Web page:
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Precision Time Protocol Synchronization Service for Windows

The Precision Time Protocol (PTP) defined in IEEE 1588 is a protocol used to synchronize clocks over a network. It represents a major improvement over NTP. On a local area network, it can achieve clock synchronization in the sub-microsecond range, making it ideal for time-sensitive Windows-hosted measurement systems like the openPDC and substationSBG.

Newer versions of Windows, specifically Windows Server 2019 and post 2018 releases of Windows 10, already support PTP - in these cases you would not need PTPSync. You can validate that the version of Windows you are using supports PTP by looking for the provider DLL:


If the PTP provider DLL exists on your system, see official instructions for its configuration.

For all other Windows operating environments, PTPSync is a Windows service that can be used to synchronize the operating system clock to within a few microseconds of precision on most local networks (see Windows Time Precision) when used with a clock that supports PTP.

Need help? Search for answers or ask a question on the PTPSync discussions board.


  1. Download installer zip file from the Releases page.
  2. Open zip file and double click on PTPSyncSetup.msi.
  3. Next through first page, accept MIT license on next page, and click next again.
  4. On the Custom Setup page you can change the target install location if desired.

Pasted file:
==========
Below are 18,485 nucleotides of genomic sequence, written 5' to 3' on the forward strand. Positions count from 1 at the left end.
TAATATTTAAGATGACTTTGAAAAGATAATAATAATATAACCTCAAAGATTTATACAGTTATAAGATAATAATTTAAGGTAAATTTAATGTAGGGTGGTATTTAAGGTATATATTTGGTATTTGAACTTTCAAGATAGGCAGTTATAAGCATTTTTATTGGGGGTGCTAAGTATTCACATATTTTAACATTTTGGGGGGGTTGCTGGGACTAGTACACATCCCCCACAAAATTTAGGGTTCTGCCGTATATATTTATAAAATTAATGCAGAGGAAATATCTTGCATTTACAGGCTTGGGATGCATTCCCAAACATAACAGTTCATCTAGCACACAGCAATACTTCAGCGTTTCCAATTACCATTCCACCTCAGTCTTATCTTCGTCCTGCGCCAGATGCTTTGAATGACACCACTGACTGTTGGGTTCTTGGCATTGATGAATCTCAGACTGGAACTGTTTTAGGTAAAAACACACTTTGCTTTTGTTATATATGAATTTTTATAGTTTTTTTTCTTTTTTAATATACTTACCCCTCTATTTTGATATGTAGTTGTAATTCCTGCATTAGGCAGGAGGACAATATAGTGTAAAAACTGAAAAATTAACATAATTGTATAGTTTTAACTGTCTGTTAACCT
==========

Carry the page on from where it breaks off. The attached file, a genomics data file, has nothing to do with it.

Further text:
5. It is recommended to keep all production options listed on the Custom Setup page then click next.
  6. On the Service Account page the default account for the PTPSync Windows service is LocalSystem. Should you choose another user for the service, the user will at least need enough rights to change the local clock and access to the network. Click next to continue.
  7. On the Company Information page enter the company name that is hosting the PTPSync service and a short acronym, then click next.
  8. Click install. When the installation completes, make sure "Launch Configuration Setup Utility" is checked and click finish.
  9. The configuration setup utility for the service will now run. Click next from the first page.

Note that the following steps assume this is a new installation, not an upgrade:

  1. Select "I want to set up a new configuration." and click next.
  2. Select "Database (suggested)" and click next.
  3. On the Set up a database page, SQLite is the typical option. Once desired database is selected, click next.

Note that the database is only used to hold configuration information for the PTPSync service. When using database other than SQLite, see additional configuration steps.

  1. The Set up a SQLite database page defines the desired location for the SQLite database file, it defaults to the ConfigurationCache sub-folder of the PTPSync service installation folder. For non-default locations, service user will require read/write access. When the desired database location has been selected, click next.
  2. On the Define User Account Credentials page, select the initial administrative user for the PTPSync service - installing user is the default. Click next when desired admin user has been selected. Additional users and groups can be configured later using the PTPSync Manager application.
  3. Make sure "PTPSync Windows service" and "PTPSync Manager (local application)" are both checked and click next.
  4. On the Setup is ready page, click next.
  5. If the setup steps on the Setup in progress page succeed, click next.
  6. Make sure "Start the PTPSync Service" and "Start the PTPSync Manager" are checked and click "Finish"
  7. Installation is now complete, and the Windows PTPSync service will now be running.
  8. The system will have chosen a local network interface to bind to for listening to PTP synchronization packets, but this may not be the desired interface. Continue with Configuration steps below.